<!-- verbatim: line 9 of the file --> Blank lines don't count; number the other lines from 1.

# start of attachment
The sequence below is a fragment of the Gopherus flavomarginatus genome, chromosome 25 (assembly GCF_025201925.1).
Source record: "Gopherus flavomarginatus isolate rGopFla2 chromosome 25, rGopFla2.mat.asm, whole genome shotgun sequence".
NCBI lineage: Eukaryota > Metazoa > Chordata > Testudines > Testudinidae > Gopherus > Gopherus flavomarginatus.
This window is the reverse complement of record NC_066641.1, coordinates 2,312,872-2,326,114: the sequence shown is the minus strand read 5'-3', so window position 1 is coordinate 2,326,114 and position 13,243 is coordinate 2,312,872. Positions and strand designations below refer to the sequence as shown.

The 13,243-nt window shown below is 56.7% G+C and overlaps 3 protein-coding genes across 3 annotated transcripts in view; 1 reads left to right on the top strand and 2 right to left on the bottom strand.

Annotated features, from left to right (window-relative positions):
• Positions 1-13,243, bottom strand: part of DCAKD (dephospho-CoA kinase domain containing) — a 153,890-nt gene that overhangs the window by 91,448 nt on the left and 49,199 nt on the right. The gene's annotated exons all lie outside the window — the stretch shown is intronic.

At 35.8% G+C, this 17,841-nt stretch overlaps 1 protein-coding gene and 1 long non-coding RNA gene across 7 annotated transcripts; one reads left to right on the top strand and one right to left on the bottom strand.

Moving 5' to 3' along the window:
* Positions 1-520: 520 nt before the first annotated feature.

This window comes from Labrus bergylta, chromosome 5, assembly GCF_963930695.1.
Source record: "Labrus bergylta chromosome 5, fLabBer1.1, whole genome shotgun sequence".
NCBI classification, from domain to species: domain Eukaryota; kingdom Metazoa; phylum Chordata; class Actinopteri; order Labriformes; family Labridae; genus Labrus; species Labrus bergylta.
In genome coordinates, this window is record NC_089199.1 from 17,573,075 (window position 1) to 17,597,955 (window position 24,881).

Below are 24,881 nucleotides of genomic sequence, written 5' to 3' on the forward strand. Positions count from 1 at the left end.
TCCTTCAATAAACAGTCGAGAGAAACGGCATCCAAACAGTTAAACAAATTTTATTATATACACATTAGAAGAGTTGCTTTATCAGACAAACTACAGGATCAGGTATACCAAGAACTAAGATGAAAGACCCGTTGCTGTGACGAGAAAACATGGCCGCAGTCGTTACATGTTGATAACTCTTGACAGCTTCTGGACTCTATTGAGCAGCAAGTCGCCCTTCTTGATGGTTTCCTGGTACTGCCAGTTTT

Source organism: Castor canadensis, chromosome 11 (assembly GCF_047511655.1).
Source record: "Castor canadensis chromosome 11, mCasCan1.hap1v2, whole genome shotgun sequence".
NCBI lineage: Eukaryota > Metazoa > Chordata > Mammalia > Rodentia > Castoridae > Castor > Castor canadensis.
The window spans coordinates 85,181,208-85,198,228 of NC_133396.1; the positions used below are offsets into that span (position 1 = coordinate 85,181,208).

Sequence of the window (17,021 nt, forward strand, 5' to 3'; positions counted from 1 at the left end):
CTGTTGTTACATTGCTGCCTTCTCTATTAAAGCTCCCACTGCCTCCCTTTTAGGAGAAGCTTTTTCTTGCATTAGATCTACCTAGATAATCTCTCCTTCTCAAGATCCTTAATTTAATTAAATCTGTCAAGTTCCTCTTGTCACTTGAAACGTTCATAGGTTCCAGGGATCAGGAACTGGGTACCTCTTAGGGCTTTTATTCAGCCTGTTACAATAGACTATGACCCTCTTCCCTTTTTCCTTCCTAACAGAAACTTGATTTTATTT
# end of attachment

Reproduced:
Moving 5' to 3' along the window: